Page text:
According to OpenSSL maintainers, the new Infinite Loop Bug might allow attackers to crash remote servers. Patches for the vulnerability have been released for the high-severity security flaw in its software library that could lead to a denial-of-service (DoS) condition when parsing certificates.
The vulnerability has been tracked as CVE-2022-0778 and given a CVSS score of 7.5. It steams parsing a malformed certificate with invalid explicit elliptic-curve parameters. This results in an “infinite loop” and resides in the BN_mod_sqrt() function used to compute the modular square root.
In an advisory published on March 15, 2022, OpenSSL said, “Since certificate parsing happens prior to verification of the certificate signature, any process that parses an externally supplied certificate may thus be subject to a denial-of-service attack. The infinite loop can also be reached when parsing crafted private keys as they can contain explicit elliptic-curve parameters.”
There is no proof of the vulnerability exploited in the wild, though it can be weaponized in certain scenarios. This includes when TLS clients (or servers) access a rogue certificate from a malicious server (or client), or when certificate authorities parse certification requests from subscribers.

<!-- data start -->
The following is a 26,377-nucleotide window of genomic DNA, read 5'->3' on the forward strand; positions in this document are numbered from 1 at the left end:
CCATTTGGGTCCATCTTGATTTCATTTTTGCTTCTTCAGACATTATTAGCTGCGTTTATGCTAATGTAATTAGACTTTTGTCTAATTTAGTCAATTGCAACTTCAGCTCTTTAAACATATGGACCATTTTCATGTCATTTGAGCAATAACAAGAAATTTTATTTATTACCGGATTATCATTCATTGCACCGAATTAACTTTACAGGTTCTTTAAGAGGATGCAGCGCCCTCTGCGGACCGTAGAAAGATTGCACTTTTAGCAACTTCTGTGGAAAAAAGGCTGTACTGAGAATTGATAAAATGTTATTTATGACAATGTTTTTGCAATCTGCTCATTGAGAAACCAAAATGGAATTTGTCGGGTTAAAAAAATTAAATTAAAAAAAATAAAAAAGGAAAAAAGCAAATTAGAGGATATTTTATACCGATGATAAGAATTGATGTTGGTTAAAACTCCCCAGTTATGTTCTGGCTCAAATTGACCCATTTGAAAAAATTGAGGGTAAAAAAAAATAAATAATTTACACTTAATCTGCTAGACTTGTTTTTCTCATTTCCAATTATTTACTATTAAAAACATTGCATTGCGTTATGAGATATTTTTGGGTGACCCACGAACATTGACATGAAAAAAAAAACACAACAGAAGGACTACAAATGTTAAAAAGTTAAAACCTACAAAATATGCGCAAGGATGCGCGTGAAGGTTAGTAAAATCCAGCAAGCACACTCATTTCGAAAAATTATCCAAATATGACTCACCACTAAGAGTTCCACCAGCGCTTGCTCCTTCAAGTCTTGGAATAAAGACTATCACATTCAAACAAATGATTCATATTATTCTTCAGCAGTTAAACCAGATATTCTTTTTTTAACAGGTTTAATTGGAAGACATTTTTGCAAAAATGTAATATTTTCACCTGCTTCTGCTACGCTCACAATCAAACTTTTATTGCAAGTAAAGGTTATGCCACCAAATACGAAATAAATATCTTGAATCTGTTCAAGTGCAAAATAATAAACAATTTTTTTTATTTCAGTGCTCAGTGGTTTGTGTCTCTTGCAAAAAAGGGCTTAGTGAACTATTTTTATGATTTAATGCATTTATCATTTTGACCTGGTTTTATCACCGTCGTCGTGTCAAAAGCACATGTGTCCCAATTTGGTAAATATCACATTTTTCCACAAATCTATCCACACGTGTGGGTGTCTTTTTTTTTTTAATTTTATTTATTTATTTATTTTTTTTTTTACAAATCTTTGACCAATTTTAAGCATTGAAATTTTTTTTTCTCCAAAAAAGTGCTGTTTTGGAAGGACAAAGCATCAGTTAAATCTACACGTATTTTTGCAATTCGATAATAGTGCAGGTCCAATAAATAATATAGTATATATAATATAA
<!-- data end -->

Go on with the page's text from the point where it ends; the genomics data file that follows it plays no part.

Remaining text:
OpenSSL versions 1.0.2, 1.1.1, and 3.0 are impacted by the vulnerability. While the project owners have addressed the flaw with the release of versions 1.0.2zd (for premium support customers). Though 1.1.1n, and 3.0.2. OpenSSL 1.1.0 is also affected, it won’t receive a fix as it has reached end-of-life.
Google Project Zero security researcher Tavis Ormandy had been credited for reporting the flaw on February 24, 2022. While the fix was developed by David Benjamin from Google and Tomáš Mráz from OpenSSL.
Another OpenSSL vulnerability CVE-2022-0778 has also been resolved at the start of the year. While the moderate-severity flaw CVE-2021-4160 with a CVSS score of 5.9 that affected the library’s MIPS32 and MIPS64 squaring procedure has also been fixed.
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